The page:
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This weekend marks the 31st Father’s Day without my father. I must admit that nineteen is a pretty young age to lose your dad. He was larger than life.  He was my compass. He was the one I strove to impress.  No offense to my mom; she was always proud of me. There was just something about my dad.

He served in the United States Marine Corps for an impressive 31 years. At the age of seventeen, my dad went to Korea, was trapped in the Chosin Reservoir, and came home with the Purple Heart, along with some shrapnel that remained in his knee for the rest of his life. Many years later, he served two tours in Vietnam. He reached the highest rank that an enlisted Marine can reach: Sergeant Major of the 4th Marine Division.  I was proud to be his daughter, and I needed him to be proud to be my dad.  So, when he died from colon cancer in 1988, I was devastated. I was lost.

 As I became a full-fledged grownup, I came to realize that he is still my compass, and my measuring stick for almost everything. From him, I learned my work ethic, sense of integrity, loyalty, and respect. I owe so much of who I am to him.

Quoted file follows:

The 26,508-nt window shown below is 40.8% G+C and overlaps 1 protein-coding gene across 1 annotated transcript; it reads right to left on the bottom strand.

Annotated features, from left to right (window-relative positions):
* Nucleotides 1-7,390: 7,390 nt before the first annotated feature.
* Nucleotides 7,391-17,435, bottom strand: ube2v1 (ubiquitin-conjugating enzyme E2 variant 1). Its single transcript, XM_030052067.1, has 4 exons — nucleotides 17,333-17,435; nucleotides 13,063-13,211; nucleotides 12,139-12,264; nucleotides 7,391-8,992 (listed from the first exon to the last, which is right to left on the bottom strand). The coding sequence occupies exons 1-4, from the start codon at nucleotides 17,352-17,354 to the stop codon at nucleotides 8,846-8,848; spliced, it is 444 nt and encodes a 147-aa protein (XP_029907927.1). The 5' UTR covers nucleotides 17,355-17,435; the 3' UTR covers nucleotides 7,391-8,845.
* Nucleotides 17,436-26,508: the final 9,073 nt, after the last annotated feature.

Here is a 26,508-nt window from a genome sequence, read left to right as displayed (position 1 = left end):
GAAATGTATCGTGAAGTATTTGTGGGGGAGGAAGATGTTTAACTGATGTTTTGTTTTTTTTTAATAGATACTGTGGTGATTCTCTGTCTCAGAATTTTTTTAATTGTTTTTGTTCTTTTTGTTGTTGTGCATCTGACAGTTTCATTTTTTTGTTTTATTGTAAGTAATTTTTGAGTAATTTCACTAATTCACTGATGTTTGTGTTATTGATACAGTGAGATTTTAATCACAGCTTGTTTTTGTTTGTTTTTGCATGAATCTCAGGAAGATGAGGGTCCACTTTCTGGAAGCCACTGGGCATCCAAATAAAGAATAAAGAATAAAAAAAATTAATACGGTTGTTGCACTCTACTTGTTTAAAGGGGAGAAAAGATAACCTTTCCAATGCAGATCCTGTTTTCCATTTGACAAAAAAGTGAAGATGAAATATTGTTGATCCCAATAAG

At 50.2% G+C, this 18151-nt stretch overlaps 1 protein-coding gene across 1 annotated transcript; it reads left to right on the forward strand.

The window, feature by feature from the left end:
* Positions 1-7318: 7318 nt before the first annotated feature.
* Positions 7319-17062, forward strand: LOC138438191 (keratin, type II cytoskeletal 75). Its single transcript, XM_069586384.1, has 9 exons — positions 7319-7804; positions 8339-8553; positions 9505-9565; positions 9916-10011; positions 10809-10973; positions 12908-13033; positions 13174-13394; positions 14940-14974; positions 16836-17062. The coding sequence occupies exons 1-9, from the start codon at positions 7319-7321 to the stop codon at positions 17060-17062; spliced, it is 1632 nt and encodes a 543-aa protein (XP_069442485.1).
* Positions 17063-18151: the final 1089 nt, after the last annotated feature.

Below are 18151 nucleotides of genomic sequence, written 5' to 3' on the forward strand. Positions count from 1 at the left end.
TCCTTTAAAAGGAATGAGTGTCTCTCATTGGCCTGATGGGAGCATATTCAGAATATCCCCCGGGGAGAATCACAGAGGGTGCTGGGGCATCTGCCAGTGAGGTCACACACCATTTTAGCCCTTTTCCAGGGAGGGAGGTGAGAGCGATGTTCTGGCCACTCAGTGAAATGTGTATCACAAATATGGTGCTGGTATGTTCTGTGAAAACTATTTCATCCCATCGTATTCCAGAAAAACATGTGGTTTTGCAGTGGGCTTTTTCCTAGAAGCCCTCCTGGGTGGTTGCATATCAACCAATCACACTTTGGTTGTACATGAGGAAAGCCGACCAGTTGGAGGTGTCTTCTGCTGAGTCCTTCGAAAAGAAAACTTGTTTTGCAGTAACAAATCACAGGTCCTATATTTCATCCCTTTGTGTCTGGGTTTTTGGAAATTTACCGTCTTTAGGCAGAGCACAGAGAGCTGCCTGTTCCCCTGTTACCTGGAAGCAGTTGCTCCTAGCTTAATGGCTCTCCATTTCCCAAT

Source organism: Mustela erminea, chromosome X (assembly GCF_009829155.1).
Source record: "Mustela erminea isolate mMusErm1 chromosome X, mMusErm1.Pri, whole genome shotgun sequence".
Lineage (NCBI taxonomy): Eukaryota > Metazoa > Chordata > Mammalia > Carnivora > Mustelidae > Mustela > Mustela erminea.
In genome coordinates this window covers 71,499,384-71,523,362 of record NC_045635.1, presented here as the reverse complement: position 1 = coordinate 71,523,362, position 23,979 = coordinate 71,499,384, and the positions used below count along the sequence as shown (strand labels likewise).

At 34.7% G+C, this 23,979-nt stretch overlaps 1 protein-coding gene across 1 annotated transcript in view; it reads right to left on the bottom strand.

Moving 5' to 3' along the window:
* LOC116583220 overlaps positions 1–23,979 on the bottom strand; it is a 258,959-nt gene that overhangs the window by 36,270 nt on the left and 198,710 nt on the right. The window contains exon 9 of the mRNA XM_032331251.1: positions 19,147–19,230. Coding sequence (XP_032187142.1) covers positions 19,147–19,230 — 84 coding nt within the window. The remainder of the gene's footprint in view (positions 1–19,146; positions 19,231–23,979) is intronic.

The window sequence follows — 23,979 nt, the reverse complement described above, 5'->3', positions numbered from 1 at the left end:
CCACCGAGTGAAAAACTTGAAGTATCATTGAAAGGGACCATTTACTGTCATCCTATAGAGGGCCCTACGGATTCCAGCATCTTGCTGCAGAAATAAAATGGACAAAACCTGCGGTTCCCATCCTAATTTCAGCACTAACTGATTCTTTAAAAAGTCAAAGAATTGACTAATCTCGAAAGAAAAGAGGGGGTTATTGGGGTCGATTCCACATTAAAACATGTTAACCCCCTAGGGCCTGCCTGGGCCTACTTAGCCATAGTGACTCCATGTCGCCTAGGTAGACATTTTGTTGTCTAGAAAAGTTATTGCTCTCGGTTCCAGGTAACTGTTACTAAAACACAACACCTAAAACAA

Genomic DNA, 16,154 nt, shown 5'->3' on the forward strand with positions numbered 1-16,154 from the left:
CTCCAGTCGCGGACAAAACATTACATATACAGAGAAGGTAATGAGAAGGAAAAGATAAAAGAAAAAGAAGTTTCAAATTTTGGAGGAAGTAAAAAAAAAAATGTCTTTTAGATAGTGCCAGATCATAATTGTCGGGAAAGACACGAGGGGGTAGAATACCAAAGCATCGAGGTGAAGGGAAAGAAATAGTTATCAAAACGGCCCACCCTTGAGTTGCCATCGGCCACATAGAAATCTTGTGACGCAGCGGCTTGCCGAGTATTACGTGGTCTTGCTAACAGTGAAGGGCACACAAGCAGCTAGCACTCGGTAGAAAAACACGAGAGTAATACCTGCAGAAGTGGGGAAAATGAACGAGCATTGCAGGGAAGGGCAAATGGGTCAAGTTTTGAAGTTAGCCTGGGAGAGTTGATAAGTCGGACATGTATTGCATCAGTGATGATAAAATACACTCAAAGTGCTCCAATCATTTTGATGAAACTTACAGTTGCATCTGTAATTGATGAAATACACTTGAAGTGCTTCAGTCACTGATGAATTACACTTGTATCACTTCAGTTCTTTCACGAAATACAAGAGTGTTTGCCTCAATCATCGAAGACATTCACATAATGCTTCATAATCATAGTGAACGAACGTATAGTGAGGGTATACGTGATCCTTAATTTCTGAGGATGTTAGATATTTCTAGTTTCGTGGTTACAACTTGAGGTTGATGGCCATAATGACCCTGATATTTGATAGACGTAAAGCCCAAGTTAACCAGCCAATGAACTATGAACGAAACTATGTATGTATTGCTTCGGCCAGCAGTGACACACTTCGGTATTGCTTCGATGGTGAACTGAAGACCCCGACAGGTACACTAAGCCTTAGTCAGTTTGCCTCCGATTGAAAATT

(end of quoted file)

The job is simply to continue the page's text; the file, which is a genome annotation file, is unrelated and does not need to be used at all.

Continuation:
The fathers who have motivated and inspired us all along our journeys to and through adulthood come in all shapes and sizes, blood and not blood, stepfathers, fathers-in-law, father figures. We may have had one or two or even five men like this in our lives. And who would be without them?   

So today, I want to honor Sgt. Major William J. Steele. Happy Father’s Day, Daddy.  I love you, I miss you, and I hope I’ve made you proud. 

Author: Mary C. Morton 

A SEMbio co-founder and managing partner, Mary is also a member of the prestigious Pinnacle Society. Mary graduated from The University of Texas at Austin, College of Natural Sciences, with a Bachelor’s degree in Biology, and additional studies in UT’s College of Pharmacy. She takes the necessary steps to make an employer-employee match that’s “right” instead of simply “right now.”
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